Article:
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Biennial of Thought 2022

Lucrecia Martel and Carla Simón

Stop to Observe, Love the World

Debate

Free

Filmmakers and screenwriters Lucrecia Martel and Carla Simón talk with film critic Violeta Kovacsics about how cinema creates new ways of seeing and new spaces of encounter.

In an edgy, agitated world such as ours, claiming the need to stop and observe with empathy what we have around us, and the changes that are transforming it, is a revolutionary gesture. In the films of Lucrecia Martel and Carla Simón this focus on detail, this lingering attention to things has the ability both to disturb our gaze and to become a tool of awakening and also a meeting place. It is a gesture of love for the world we share, of commitment to its present, and its transformation in the way that Hannah Arendt understands it. In their recent films, Martel’s Terminal Norte (North Terminal, 2021), which is about music as a refuge and unexpected encounters, and Simon’s Alcarràs (2022) about the disappearance of family-based agriculture, the two filmmakers reveal the complicities, which are not exempt of conflict, through which any community of resistance is built. How can we avoid stories that place us outside the present? What stories help to bring about encounters and prevent running away?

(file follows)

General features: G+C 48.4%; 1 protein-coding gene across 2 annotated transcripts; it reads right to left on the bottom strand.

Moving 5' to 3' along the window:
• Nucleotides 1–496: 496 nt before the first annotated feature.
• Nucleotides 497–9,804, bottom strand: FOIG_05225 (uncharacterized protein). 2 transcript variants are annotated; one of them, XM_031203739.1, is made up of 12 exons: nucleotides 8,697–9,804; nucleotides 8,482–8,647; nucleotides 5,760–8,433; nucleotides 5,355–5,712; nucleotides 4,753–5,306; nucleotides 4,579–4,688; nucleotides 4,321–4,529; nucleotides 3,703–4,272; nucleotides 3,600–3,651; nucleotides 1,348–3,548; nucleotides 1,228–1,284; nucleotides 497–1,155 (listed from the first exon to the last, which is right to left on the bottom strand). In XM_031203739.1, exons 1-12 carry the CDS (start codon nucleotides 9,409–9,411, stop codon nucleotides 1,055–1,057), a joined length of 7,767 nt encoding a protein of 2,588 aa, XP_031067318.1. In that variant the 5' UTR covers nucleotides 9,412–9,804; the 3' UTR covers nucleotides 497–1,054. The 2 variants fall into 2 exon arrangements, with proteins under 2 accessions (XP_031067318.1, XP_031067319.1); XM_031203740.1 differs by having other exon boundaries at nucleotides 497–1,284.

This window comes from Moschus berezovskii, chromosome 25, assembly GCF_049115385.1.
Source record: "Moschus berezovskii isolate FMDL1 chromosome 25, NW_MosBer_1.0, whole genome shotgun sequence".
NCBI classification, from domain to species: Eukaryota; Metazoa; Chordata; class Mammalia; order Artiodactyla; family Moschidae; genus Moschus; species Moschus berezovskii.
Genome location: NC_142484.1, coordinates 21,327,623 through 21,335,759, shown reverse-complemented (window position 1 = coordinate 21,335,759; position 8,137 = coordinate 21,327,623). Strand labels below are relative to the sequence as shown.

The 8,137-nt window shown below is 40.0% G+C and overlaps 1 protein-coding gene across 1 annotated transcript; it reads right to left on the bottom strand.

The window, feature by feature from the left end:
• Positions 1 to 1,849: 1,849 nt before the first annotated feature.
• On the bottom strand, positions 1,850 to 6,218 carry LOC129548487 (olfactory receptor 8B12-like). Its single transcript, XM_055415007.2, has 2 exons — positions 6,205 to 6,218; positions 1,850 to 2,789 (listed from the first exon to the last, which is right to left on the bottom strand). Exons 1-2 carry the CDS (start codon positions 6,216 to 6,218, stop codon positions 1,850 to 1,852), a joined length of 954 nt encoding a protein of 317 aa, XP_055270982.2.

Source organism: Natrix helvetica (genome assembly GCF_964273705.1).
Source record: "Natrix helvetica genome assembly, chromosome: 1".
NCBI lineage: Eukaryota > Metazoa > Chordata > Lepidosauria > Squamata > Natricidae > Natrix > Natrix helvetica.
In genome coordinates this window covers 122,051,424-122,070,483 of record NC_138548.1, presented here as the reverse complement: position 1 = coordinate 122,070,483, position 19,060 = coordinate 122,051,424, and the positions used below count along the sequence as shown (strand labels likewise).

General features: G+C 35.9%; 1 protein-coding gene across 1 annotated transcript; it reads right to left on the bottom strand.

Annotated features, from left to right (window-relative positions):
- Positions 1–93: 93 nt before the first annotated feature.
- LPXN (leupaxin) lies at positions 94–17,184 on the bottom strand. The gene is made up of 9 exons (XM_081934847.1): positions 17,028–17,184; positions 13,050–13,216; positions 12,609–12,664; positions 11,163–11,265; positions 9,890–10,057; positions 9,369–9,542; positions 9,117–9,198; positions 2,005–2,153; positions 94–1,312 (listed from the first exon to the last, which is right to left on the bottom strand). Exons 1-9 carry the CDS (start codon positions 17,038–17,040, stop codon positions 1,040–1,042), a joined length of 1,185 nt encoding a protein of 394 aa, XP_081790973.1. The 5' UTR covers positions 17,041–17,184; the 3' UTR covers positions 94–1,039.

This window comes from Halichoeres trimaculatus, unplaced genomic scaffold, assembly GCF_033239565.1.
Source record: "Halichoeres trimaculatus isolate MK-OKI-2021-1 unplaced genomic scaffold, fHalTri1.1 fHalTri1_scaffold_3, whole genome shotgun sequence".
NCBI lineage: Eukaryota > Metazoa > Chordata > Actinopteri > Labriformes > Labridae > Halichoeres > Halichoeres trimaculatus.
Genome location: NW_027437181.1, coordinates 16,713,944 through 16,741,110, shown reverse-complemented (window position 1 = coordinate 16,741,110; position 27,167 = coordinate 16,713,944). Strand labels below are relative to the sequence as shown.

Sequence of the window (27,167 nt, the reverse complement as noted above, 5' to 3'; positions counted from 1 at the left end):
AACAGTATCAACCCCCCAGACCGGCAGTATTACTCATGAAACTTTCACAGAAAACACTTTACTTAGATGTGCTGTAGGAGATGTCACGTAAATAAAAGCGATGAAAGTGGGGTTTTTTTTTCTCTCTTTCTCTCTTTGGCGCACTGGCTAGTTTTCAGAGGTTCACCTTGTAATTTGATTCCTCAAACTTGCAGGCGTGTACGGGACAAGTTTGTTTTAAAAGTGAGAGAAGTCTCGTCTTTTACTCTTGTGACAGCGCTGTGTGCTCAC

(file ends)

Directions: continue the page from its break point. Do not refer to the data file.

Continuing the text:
Lucrecia Martel is a director and screenplay writer and, thanks to titles like La Ciénega (The Swamp, 2001) and La niña santa (The Holy Girl, 2004), she is now well known as one of the great filmmakers of Latin America. Carla Simón, also a filmmaker and screenplay writer and one of the latest revelations of European cinema, is now widely acclaimed thanks to her highly praised film Alcarràs (2022).

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Lucrecia Martel i Carla Simón

Stop to Observe, Love the World

Filmmakers and screenwriters Lucrecia Martel and Carla Simón talk with film critic Violeta Kovacsics about how cinema creates new ways of seeing and new spaces of encounter.

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